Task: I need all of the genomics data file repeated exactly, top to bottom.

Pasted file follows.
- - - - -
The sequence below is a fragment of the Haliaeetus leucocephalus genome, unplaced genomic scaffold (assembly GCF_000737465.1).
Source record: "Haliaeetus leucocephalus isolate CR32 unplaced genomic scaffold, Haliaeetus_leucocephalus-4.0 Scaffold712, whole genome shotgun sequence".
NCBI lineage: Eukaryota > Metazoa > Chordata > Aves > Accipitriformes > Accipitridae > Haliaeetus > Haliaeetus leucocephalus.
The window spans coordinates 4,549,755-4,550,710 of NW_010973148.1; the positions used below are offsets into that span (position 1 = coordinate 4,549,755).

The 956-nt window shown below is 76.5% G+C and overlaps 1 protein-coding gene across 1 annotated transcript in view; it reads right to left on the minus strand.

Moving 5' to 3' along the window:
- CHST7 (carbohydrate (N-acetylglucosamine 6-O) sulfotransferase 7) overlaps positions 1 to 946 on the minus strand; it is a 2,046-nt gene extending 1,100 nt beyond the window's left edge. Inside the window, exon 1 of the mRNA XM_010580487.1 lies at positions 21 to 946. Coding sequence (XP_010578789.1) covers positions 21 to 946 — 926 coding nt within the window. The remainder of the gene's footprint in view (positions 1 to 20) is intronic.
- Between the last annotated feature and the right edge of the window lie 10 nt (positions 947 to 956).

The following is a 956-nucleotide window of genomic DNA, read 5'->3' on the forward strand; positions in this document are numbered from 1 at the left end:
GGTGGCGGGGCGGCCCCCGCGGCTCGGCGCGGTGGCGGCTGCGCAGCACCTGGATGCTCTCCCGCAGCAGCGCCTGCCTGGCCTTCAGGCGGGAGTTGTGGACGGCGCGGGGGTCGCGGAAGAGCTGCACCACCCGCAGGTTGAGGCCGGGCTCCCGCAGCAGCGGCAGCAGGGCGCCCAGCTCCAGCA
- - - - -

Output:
The sequence below is a fragment of the Haliaeetus leucocephalus genome, unplaced genomic scaffold (assembly GCF_000737465.1).
Source record: "Haliaeetus leucocephalus isolate CR32 unplaced genomic scaffold, Haliaeetus_leucocephalus-4.0 Scaffold712, whole genome shotgun sequence".
NCBI lineage: Eukaryota > Metazoa > Chordata > Aves > Accipitriformes > Accipitridae > Haliaeetus > Haliaeetus leucocephalus.
The window spans coordinates 4,549,755-4,550,710 of NW_010973148.1; the positions used below are offsets into that span (position 1 = coordinate 4,549,755).

The 956-nt window shown below is 76.5% G+C and overlaps 1 protein-coding gene across 1 annotated transcript in view; it reads right to left on the minus strand.

Moving 5' to 3' along the window:
- CHST7 (carbohydrate (N-acetylglucosamine 6-O) sulfotransferase 7) overlaps positions 1 to 946 on the minus strand; it is a 2,046-nt gene extending 1,100 nt beyond the window's left edge. Inside the window, exon 1 of the mRNA XM_010580487.1 lies at positions 21 to 946. Coding sequence (XP_010578789.1) covers positions 21 to 946 — 926 coding nt within the window. The remainder of the gene's footprint in view (positions 1 to 20) is intronic.
- Between the last annotated feature and the right edge of the window lie 10 nt (positions 947 to 956).

The following is a 956-nucleotide window of genomic DNA, read 5'->3' on the forward strand; positions in this document are numbered from 1 at the left end:
GGTGGCGGGGCGGCCCCCGCGGCTCGGCGCGGTGGCGGCTGCGCAGCACCTGGATGCTCTCCCGCAGCAGCGCCTGCCTGGCCTTCAGGCGGGAGTTGTGGACGGCGCGGGGGTCGCGGAAGAGCTGCACCACCCGCAGGTTGAGGCCGGGCTCCCGCAGCAGCGGCAGCAGGGCGCCCAGCTCCAGCA